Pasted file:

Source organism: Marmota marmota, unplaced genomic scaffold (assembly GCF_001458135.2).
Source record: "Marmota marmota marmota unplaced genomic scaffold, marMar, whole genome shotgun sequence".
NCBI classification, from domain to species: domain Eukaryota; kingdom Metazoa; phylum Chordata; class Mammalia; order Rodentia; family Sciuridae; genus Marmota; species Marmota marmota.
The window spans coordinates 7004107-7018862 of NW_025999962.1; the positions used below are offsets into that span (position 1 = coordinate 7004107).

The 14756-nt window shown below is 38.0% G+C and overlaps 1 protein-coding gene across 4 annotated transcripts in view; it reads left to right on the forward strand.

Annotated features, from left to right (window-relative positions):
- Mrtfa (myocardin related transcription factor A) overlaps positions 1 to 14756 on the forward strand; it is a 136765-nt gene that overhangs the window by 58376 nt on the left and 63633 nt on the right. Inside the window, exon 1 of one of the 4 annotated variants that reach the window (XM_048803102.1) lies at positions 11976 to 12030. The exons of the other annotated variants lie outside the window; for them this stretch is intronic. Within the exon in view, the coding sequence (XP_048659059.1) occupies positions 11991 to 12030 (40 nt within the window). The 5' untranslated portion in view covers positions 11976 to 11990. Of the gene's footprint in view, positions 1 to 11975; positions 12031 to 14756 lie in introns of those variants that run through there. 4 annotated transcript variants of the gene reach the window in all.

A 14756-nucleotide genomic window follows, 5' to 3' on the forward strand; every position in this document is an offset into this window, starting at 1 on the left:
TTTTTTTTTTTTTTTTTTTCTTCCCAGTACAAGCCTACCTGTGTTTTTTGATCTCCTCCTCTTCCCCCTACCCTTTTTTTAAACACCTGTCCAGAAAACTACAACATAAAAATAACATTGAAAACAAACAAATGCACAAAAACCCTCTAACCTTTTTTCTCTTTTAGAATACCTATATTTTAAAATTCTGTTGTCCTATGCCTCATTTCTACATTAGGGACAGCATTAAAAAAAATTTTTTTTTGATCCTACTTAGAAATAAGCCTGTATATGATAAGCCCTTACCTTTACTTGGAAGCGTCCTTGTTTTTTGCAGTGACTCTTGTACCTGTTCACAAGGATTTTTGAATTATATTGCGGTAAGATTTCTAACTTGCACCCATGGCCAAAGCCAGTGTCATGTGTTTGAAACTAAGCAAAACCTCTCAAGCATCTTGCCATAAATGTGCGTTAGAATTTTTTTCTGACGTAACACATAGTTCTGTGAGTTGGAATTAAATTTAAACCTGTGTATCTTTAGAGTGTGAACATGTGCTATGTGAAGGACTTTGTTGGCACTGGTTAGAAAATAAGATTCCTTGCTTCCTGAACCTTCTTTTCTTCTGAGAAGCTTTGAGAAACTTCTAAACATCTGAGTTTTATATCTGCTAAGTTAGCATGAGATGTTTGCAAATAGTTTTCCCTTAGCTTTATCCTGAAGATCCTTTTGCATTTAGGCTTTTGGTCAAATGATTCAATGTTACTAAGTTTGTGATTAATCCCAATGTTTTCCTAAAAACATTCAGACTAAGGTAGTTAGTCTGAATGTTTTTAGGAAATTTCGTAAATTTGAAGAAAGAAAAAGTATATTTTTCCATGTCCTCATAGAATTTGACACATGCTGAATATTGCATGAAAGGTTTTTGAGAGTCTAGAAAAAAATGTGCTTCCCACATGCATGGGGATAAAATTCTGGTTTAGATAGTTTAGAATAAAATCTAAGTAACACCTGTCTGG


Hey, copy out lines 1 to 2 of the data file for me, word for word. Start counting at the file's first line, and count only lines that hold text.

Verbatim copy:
Source organism: Marmota marmota, unplaced genomic scaffold (assembly GCF_001458135.2).
Source record: "Marmota marmota marmota unplaced genomic scaffold, marMar, whole genome shotgun sequence".